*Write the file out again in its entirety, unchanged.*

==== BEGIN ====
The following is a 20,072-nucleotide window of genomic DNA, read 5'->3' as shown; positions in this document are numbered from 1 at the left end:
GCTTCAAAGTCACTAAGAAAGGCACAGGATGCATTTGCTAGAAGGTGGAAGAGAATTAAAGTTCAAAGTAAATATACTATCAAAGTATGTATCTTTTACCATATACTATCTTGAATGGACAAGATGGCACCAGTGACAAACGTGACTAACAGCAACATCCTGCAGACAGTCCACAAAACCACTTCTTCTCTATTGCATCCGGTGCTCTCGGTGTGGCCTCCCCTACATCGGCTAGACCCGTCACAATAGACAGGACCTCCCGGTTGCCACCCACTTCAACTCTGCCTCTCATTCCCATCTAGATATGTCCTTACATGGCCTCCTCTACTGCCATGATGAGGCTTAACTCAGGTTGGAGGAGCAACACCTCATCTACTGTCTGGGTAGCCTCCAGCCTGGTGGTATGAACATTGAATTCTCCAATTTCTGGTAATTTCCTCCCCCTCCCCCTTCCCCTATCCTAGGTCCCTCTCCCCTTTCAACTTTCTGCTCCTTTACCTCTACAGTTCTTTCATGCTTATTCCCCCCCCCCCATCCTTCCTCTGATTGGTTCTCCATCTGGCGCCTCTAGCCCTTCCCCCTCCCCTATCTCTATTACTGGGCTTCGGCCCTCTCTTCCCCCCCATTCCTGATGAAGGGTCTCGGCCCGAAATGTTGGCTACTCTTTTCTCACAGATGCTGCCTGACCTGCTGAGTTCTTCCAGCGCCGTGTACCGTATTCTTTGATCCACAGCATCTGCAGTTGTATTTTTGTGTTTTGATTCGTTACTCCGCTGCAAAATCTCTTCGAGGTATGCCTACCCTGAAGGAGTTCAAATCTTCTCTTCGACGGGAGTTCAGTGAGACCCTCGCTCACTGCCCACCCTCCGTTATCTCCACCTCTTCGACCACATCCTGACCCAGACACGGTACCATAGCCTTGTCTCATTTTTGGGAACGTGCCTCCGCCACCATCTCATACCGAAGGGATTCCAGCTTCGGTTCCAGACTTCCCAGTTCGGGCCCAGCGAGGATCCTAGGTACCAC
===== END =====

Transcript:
The following is a 20,072-nucleotide window of genomic DNA, read 5'->3' as shown; positions in this document are numbered from 1 at the left end:
GCTTCAAAGTCACTAAGAAAGGCACAGGATGCATTTGCTAGAAGGTGGAAGAGAATTAAAGTTCAAAGTAAATATACTATCAAAGTATGTATCTTTTACCATATACTATCTTGAATGGACAAGATGGCACCAGTGACAAACGTGACTAACAGCAACATCCTGCAGACAGTCCACAAAACCACTTCTTCTCTATTGCATCCGGTGCTCTCGGTGTGGCCTCCCCTACATCGGCTAGACCCGTCACAATAGACAGGACCTCCCGGTTGCCACCCACTTCAACTCTGCCTCTCATTCCCATCTAGATATGTCCTTACATGGCCTCCTCTACTGCCATGATGAGGCTTAACTCAGGTTGGAGGAGCAACACCTCATCTACTGTCTGGGTAGCCTCCAGCCTGGTGGTATGAACATTGAATTCTCCAATTTCTGGTAATTTCCTCCCCCTCCCCCTTCCCCTATCCTAGGTCCCTCTCCCCTTTCAACTTTCTGCTCCTTTACCTCTACAGTTCTTTCATGCTTATTCCCCCCCCCCCATCCTTCCTCTGATTGGTTCTCCATCTGGCGCCTCTAGCCCTTCCCCCTCCCCTATCTCTATTACTGGGCTTCGGCCCTCTCTTCCCCCCCATTCCTGATGAAGGGTCTCGGCCCGAAATGTTGGCTACTCTTTTCTCACAGATGCTGCCTGACCTGCTGAGTTCTTCCAGCGCCGTGTACCGTATTCTTTGATCCACAGCATCTGCAGTTGTATTTTTGTGTTTTGATTCGTTACTCCGCTGCAAAATCTCTTCGAGGTATGCCTACCCTGAAGGAGTTCAAATCTTCTCTTCGACGGGAGTTCAGTGAGACCCTCGCTCACTGCCCACCCTCCGTTATCTCCACCTCTTCGACCACATCCTGACCCAGACACGGTACCATAGCCTTGTCTCATTTTTGGGAACGTGCCTCCGCCACCATCTCATACCGAAGGGATTCCAGCTTCGGTTCCAGACTTCCCAGTTCGGGCCCAGCGAGGATCCTAGGTACCAC